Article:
New directives issued by Saudi Arabia have effectively banned more than 600,000 Palestinian refugees in Lebanon from performing pilgrimage at Mecca
The Kingdom has banned Palestinians holding temporary Jordanian passports from entering the country, which means that hundreds of thousands of people are barred from undertaking the Hajj and Umrah pilgrimages.
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There has been no official announcement regarding the policy, though several travel agents working in Jordan and occupied Palestine say that they had been warned last month by the Saudi consulate in Jordan that Palestinians with temporary Jordanian passports should not apply for Saudi entry visas.
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Middle East Eye reports: The measure directly affects almost 634,000 Palestinians living in Jordan and Israeli-occupied East Jerusalem, who have no access to any other form of travel document allowing them to go to Saudi Arabia, where millions of Muslims travel each year on pilgrimage to the holy cities of Mecca and Medina.
The Jordanian temporary passport is a document valid for five years issued to Palestinians who live in occupied East Jerusalem by the Civil Status and Passports Department in Amman.
Palestinian refugees from the Gaza Strip who live in Jordan, estimated to number around 150,000, are also issued the temporary passports, while Palestinians living in the Israeli-occupied West Bank are legally entitled to apply for one also.
The holder of a temporary passport does not have a national identification number and is therefore not entitled to the full rights of Jordanian citizenship.
Palestinians living in East Jerusalem use the passport merely as a travel document to move from one country to another, especially in the majority of Arab states that do not recognise Israel or Israeli-issued travel documents.
Kamal Abu Dhiab, the head of the Jordan Society of Tourism and Travel Agents, told MEE that the organisation had been informed “verbally over the phone” of the measure by the Saudi consulate in Amman.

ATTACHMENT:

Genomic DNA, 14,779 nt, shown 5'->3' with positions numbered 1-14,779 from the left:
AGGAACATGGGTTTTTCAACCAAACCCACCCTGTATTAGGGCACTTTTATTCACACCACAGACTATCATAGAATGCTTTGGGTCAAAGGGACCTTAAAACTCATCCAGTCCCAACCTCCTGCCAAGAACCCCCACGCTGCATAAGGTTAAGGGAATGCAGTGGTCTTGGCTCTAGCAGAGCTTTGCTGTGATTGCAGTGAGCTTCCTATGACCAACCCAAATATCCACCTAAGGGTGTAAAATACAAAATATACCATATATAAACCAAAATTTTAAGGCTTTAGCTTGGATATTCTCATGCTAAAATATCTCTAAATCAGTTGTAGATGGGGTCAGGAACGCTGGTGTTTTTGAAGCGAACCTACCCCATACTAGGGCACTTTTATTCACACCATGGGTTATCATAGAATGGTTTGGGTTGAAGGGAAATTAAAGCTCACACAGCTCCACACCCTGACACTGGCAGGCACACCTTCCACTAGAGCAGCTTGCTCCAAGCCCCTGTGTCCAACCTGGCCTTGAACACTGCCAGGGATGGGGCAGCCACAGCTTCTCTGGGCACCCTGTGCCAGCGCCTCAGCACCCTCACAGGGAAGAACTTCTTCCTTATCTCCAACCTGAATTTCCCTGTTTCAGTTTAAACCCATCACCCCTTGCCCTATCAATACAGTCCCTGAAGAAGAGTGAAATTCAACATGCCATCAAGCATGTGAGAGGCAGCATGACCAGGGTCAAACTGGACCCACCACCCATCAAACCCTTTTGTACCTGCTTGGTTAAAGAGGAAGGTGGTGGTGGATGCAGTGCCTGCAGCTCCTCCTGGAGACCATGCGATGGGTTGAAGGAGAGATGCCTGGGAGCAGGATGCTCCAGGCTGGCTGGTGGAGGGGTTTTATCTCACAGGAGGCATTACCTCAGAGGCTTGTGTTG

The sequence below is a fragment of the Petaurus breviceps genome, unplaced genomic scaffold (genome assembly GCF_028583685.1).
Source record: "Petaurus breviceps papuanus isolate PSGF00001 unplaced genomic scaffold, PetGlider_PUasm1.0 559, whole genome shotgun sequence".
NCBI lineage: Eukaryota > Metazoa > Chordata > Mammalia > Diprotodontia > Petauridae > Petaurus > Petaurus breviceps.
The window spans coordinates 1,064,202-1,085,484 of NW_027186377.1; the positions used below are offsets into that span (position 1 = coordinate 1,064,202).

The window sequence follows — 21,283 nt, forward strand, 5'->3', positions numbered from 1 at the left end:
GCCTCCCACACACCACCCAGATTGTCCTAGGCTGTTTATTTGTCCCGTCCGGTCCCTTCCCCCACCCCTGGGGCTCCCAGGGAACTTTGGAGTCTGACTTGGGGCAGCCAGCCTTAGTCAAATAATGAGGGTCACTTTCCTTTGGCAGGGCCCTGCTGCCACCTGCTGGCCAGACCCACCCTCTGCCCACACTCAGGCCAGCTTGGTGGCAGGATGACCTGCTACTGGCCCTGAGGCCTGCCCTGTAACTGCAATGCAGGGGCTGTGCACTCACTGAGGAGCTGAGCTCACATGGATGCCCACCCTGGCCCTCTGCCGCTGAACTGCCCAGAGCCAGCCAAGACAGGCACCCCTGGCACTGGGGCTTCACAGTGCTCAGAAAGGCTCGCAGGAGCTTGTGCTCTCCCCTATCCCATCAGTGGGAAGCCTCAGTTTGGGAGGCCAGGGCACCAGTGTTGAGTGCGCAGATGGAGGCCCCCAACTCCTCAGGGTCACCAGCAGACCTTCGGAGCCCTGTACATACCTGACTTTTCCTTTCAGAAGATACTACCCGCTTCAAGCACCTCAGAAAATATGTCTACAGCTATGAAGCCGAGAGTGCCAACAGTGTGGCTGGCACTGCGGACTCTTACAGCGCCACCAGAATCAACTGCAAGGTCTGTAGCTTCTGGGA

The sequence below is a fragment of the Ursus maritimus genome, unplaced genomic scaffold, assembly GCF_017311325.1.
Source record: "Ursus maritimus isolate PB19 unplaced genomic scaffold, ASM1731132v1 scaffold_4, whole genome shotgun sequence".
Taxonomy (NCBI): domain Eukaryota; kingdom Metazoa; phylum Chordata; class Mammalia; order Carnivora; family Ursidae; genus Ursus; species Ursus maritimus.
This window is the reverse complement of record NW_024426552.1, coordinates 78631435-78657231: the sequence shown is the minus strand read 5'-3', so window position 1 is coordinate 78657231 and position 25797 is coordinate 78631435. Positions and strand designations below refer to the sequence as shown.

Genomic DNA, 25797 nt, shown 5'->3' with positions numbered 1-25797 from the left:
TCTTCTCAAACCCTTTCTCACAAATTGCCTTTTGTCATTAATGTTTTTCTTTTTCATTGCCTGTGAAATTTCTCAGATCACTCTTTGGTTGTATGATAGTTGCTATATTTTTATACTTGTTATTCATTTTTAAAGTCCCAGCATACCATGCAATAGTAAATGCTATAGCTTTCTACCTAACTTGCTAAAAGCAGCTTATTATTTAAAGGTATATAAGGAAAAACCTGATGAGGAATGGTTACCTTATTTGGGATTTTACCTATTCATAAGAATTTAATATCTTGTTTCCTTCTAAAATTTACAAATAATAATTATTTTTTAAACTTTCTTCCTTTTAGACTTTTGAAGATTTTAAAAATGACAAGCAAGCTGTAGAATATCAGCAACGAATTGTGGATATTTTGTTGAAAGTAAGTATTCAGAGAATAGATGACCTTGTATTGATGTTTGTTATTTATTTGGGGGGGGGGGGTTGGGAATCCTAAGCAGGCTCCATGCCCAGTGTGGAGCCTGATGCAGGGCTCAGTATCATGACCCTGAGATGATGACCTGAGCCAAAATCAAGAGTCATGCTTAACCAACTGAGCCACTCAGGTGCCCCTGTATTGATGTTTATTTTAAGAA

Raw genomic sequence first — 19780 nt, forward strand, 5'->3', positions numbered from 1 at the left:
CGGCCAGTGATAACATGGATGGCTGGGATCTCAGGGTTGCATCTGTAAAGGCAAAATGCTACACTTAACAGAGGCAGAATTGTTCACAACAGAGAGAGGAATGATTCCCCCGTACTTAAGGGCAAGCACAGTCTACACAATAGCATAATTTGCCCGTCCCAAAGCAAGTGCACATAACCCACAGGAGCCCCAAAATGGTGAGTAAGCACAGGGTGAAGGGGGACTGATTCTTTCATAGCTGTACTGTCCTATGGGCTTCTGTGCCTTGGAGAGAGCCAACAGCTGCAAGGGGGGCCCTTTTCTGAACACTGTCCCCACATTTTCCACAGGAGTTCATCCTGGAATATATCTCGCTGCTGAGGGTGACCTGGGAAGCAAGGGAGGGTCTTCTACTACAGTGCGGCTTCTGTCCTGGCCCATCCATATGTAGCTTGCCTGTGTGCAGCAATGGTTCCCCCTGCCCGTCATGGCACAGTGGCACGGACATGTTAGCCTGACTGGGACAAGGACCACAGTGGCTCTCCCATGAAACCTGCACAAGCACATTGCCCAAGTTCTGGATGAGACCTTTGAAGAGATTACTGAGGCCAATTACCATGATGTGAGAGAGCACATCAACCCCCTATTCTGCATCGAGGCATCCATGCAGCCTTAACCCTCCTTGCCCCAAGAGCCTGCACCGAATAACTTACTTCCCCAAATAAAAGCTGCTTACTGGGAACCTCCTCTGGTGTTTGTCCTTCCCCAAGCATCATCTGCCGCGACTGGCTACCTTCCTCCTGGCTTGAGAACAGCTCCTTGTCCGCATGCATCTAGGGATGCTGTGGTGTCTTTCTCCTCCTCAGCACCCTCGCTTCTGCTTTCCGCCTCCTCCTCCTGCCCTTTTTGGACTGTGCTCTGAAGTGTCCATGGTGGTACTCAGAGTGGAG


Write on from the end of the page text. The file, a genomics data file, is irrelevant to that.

“I can confirm that they informed us not to send any Jordanian temporary passports to get a visa. The Saudi consulate informed us recently, and their message was not written but verbal,” Abu Dhiab said.
Abu Khaled al-Jimzawi, the owner of the al-Odeh Office for Tourism in East Jerusalem, said that he had been informed of the decision by the Palestinian Ministry of Awqaf and Religious Affairs in Ramallah, the administrative capital of the Palestinian Authority-run West Bank.
“We were informed of the decision at the beginning of September. They [the Saudi authorities] have informed Palestinian and Jordanian tourist companies and the Palestinian Ministry of Awqaf that they will refuse to issue visas for any temporary passport that has no national number,” Jimzawi said.
Loss of status
Palestinians in East Jerusalem are being encouraged instead to apply for passports issued by the PA, the owner of an Umrah and Hajj travel agency told MEE, speaking on condition of anonymity for fear of losing his contract with the Saudi Ministry of Hajj and Umrah.
Tourist companies in Jordan and Palestine must abide by legal contracts with the Saudi Ministry of Hajj and Umrah. Registered companies require a username and a passport from the ministry that allow them to apply for visas and upload documents online.
According to the travel agent, the PA passport will cost Palestinians 240 shekels ($65), be valid for one year only and take a day to be processed.
“Palestinians in Jerusalem are afraid of the repercussions of this decision. If they apply for a document issued by the PA, they are afraid their legal status and residence in Jerusalem could be put in jeopardy,” he said.
Israel occupied East Jerusalem in the 1967 Middle East war, and has since attempted to annex it in a move never recognised by the international community. Palestinians who remained in the city and their descendants are under Israeli law recognised as East Jerusalem residents. But this status is often revoked by Israel for a myriad of reasons – such as dual nationality.
It is unclear if passports issued for Palestinians in East Jerusalem by the PA will have a national number. If so, it could potentially allow Israel’s interior ministry to revoke their Jerusalem residency rights and expel them as foreign nationals under the 1952 “Entry to Israel” law.
However, an official who works for the Palestinian cabinet, speaking on condition of anonymity, denied that the PA would issue passports to East Jerusalem residents who hold Israeli identity cards, saying that its policy is not to issue documents to Palestinians from East Jerusalem even if their ID cards are revoked by Israel.
Saudi embassies in London and Amman and the Ministry of Hajj and Umrah did not reply to MEE requests for comment.
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